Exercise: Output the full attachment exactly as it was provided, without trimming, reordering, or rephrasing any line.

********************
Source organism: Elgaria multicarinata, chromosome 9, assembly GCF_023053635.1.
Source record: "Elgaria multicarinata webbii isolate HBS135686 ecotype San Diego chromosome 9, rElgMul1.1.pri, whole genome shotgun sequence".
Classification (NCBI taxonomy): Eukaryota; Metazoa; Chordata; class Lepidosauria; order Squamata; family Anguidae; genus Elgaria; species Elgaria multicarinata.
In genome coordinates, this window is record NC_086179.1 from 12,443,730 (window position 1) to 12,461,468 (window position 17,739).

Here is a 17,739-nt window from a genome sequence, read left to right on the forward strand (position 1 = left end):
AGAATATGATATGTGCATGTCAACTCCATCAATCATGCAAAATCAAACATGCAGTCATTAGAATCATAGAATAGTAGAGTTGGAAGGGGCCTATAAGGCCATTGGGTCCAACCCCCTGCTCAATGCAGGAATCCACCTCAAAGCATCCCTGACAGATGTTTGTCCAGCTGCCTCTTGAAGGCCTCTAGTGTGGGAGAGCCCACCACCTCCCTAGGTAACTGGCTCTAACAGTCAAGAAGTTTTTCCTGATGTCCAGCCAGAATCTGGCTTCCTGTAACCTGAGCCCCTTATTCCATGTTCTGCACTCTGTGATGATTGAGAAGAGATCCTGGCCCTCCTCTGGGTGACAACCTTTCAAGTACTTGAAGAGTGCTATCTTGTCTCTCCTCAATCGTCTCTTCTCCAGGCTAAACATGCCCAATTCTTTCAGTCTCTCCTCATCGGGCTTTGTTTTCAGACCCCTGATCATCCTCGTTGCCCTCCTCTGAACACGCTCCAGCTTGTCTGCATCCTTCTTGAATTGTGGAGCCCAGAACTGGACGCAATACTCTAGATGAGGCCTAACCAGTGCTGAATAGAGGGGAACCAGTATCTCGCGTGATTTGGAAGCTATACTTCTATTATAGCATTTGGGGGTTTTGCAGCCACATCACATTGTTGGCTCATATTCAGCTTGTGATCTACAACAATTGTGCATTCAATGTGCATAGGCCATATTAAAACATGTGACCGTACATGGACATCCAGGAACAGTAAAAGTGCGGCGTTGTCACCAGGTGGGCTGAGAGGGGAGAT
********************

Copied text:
Source organism: Elgaria multicarinata, chromosome 9, assembly GCF_023053635.1.
Source record: "Elgaria multicarinata webbii isolate HBS135686 ecotype San Diego chromosome 9, rElgMul1.1.pri, whole genome shotgun sequence".
Classification (NCBI taxonomy): Eukaryota; Metazoa; Chordata; class Lepidosauria; order Squamata; family Anguidae; genus Elgaria; species Elgaria multicarinata.
In genome coordinates, this window is record NC_086179.1 from 12,443,730 (window position 1) to 12,461,468 (window position 17,739).

Here is a 17,739-nt window from a genome sequence, read left to right on the forward strand (position 1 = left end):
AGAATATGATATGTGCATGTCAACTCCATCAATCATGCAAAATCAAACATGCAGTCATTAGAATCATAGAATAGTAGAGTTGGAAGGGGCCTATAAGGCCATTGGGTCCAACCCCCTGCTCAATGCAGGAATCCACCTCAAAGCATCCCTGACAGATGTTTGTCCAGCTGCCTCTTGAAGGCCTCTAGTGTGGGAGAGCCCACCACCTCCCTAGGTAACTGGCTCTAACAGTCAAGAAGTTTTTCCTGATGTCCAGCCAGAATCTGGCTTCCTGTAACCTGAGCCCCTTATTCCATGTTCTGCACTCTGTGATGATTGAGAAGAGATCCTGGCCCTCCTCTGGGTGACAACCTTTCAAGTACTTGAAGAGTGCTATCTTGTCTCTCCTCAATCGTCTCTTCTCCAGGCTAAACATGCCCAATTCTTTCAGTCTCTCCTCATCGGGCTTTGTTTTCAGACCCCTGATCATCCTCGTTGCCCTCCTCTGAACACGCTCCAGCTTGTCTGCATCCTTCTTGAATTGTGGAGCCCAGAACTGGACGCAATACTCTAGATGAGGCCTAACCAGTGCTGAATAGAGGGGAACCAGTATCTCGCGTGATTTGGAAGCTATACTTCTATTATAGCATTTGGGGGTTTTGCAGCCACATCACATTGTTGGCTCATATTCAGCTTGTGATCTACAACAATTGTGCATTCAATGTGCATAGGCCATATTAAAACATGTGACCGTACATGGACATCCAGGAACAGTAAAAGTGCGGCGTTGTCACCAGGTGGGCTGAGAGGGGAGAT